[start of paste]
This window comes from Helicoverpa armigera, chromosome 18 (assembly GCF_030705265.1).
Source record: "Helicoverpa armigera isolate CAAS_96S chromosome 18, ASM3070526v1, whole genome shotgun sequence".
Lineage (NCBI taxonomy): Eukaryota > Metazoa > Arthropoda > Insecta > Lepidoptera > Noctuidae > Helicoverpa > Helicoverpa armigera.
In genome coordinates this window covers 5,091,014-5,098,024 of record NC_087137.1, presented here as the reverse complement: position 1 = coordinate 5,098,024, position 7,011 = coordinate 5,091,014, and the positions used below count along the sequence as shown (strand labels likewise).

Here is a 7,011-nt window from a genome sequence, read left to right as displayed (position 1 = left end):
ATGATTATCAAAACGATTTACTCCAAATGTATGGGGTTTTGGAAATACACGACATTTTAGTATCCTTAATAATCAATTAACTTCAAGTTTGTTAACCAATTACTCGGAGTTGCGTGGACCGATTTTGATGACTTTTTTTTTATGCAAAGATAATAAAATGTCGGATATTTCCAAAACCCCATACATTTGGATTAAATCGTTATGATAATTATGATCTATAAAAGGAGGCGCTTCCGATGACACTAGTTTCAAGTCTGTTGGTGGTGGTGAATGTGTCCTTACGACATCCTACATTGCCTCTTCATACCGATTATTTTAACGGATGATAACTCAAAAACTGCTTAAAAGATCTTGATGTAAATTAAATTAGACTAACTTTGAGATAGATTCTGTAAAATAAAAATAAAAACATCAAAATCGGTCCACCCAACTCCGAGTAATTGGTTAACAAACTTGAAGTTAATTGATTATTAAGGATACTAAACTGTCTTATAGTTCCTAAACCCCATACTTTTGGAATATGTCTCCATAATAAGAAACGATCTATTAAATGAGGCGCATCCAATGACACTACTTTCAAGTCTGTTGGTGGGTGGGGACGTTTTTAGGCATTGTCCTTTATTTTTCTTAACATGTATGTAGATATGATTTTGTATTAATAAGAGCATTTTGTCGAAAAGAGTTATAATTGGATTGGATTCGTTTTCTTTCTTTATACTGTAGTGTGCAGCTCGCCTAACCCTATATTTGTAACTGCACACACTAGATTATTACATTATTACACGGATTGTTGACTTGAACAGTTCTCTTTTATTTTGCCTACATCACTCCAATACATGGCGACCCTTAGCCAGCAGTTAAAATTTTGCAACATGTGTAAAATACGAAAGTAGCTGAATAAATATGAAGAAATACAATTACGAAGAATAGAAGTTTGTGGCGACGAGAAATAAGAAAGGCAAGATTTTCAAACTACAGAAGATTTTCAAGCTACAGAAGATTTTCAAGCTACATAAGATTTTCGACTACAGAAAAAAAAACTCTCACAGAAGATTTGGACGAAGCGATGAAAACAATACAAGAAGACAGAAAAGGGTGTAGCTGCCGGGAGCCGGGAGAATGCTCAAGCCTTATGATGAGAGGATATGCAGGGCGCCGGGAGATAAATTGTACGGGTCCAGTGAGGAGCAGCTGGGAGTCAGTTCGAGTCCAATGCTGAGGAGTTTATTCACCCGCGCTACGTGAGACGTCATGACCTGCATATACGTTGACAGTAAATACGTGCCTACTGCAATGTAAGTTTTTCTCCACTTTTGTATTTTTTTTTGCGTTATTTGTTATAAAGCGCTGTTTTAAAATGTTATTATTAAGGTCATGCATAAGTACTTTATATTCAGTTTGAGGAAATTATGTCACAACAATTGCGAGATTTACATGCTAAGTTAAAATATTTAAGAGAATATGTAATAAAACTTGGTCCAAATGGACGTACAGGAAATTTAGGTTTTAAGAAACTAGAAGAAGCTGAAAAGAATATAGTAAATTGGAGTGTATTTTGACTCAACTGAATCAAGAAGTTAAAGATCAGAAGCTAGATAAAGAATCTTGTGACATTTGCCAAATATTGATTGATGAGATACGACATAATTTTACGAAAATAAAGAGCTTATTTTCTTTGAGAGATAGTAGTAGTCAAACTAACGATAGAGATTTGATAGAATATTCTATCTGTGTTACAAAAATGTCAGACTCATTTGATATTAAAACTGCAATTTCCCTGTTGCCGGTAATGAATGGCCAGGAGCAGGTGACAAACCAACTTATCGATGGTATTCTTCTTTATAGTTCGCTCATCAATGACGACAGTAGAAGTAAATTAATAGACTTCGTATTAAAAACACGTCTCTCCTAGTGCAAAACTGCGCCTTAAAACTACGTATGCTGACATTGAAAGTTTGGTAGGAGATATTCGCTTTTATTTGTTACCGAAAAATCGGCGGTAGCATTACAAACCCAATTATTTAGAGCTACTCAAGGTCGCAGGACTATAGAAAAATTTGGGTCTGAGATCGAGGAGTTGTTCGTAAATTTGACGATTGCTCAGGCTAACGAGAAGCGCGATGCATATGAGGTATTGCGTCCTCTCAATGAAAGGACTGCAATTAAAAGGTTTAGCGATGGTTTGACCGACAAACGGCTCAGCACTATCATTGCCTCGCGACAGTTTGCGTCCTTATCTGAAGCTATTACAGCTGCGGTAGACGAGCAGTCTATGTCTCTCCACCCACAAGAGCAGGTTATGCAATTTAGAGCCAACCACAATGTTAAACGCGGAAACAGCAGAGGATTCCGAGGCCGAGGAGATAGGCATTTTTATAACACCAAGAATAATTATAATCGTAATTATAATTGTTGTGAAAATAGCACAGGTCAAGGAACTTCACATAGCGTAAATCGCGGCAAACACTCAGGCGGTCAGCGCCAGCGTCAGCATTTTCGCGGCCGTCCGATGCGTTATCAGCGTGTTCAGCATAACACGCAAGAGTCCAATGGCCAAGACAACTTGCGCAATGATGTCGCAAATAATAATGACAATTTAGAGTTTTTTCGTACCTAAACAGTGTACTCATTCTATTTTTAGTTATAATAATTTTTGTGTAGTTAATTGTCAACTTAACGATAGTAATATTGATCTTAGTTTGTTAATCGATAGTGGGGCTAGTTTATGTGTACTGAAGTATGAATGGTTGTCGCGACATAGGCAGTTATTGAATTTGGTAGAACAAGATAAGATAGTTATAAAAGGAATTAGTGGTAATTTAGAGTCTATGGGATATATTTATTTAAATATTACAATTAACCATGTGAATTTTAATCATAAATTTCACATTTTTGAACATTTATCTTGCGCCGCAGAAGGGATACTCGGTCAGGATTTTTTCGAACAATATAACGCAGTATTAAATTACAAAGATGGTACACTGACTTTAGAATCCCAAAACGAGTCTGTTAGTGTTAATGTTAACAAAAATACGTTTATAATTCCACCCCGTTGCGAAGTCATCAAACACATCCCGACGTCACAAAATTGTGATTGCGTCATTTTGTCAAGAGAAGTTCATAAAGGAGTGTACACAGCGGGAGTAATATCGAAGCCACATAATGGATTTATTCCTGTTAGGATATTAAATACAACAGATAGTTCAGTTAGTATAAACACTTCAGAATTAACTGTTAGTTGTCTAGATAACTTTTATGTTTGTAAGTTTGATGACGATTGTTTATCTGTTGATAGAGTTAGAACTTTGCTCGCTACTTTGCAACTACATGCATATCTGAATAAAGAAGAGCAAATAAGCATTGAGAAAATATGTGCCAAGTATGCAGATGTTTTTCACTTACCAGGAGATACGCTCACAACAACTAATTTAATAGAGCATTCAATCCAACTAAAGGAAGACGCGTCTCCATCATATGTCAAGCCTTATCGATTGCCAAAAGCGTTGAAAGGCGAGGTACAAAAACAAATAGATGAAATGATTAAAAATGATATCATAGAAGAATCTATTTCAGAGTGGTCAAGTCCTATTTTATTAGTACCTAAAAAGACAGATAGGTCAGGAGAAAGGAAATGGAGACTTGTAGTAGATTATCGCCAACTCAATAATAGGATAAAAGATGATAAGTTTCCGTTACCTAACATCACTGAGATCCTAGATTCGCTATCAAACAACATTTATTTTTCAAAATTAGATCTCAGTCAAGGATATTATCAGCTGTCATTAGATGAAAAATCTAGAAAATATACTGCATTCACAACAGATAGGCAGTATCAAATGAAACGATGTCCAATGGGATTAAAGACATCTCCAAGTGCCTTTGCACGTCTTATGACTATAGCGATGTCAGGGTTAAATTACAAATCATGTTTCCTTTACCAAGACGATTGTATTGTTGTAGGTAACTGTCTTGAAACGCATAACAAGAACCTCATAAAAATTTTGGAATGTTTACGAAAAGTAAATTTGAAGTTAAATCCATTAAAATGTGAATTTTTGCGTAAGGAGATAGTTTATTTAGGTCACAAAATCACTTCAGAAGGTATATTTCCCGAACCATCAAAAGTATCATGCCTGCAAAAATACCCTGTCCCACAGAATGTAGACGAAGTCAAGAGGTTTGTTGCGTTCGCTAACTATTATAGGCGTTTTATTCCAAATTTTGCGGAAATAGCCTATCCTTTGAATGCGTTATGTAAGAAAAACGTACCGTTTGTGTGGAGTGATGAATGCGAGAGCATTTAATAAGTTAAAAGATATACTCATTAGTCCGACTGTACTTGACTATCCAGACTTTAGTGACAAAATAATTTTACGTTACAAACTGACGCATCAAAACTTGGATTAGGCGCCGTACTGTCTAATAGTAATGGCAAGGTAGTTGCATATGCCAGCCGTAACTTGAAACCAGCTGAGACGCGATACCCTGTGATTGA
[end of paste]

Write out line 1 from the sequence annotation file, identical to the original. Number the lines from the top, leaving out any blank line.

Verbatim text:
This window comes from Helicoverpa armigera, chromosome 18 (assembly GCF_030705265.1).